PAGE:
Its mother on the post
    The cheerful wandering of portulaca seeking sun
    An anonymous thumbs-up
    Crepe myrtle petals drifted along a sidewalk crack
    A car radio blasting a line of your song
    Your short shadow at noon
    The slanting sun through the blinds at five, dust changing to glitter

Ask then what will sustain you
What to swallow
how to move
what to seek
with whom to stand 
to face this day.

Ask your god
the universe,
a neighbor  
or your children
for mercy.

Now arise


It's producing like crazy in our garden right now. Staggering the planting didn't help at all; it needs to be picked every day from ever single plant.

Okra is a relative of hibiscus (and cotton), which is obvious when it is flowering.  It apparently still grows wild in Ethiopa and Sudan as it has been doing since prehistoric times. Like so many other "traditionally southern" foods it came to the southern USA with the enslaved Africans. One of my grandmothers loved to fry it. She would slice it about ¼ " thick, dip it in beaten egg, roll it in yellow cornmeal (not flour!) and fry it in a cast iron skillet.  I don't fry much, and usually do it my other grandmother's way:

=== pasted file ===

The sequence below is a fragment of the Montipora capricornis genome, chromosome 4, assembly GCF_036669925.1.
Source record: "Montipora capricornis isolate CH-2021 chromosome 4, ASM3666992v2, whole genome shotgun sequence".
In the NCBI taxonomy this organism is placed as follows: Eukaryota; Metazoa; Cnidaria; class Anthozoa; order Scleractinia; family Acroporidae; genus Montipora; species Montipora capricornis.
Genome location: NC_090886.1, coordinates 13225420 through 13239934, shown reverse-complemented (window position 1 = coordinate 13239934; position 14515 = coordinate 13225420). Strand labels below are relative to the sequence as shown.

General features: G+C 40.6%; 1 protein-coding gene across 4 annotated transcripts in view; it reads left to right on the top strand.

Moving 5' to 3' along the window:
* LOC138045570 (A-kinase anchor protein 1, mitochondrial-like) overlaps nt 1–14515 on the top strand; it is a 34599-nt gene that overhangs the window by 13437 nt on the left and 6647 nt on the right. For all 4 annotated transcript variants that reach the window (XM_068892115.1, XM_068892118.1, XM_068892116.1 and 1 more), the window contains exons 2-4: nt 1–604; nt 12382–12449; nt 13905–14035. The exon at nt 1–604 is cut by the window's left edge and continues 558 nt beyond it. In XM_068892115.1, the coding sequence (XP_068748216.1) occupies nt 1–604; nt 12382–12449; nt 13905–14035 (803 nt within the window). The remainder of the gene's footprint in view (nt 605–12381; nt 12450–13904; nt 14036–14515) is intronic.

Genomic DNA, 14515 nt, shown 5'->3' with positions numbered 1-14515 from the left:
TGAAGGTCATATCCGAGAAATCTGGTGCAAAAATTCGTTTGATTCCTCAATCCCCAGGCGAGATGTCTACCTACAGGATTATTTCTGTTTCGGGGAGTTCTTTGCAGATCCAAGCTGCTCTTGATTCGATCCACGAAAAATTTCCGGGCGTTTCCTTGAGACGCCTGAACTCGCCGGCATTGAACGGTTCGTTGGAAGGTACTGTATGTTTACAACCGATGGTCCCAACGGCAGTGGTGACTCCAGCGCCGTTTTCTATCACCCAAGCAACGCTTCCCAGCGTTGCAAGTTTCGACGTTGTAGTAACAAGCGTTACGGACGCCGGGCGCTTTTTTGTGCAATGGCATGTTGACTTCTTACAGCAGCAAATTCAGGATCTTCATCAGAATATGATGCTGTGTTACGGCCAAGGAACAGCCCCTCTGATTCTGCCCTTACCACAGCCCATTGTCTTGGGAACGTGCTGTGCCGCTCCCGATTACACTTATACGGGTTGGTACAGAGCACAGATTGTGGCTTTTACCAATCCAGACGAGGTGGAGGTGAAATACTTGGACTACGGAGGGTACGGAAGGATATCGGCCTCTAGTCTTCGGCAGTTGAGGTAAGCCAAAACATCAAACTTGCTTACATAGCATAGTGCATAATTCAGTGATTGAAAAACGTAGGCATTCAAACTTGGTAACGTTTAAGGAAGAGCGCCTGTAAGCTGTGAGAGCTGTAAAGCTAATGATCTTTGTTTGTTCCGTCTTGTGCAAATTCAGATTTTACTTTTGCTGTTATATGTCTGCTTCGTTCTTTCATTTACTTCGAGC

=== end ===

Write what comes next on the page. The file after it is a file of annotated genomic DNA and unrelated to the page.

1 tablespoons oil (I use olive oil; my grandmother used bacon grease)
1 medium sweet onion
about 1/2 pound of okra, sliced 1/4-1/2" thick
1 can of tomatoes, broken up (my grandmother used canned "stewed tomatoes")
salt and pepper to taste

Saute onion in oil till clear, add tomatoes and okra. Bring to a boil and simmer over low heat till okra is tender - about 15 minutes. Traditionally served over white rice. 

Something else good to do with okra in the summer: Vegetable Gumbo

{photo: those little ants on the flower were harbingers of a major aphid infestation (ants actually "farm" aphids because they produce a sweet liquid ants like to eat - kind of like us and cows). A good dousing with soapy water took care of the problem.}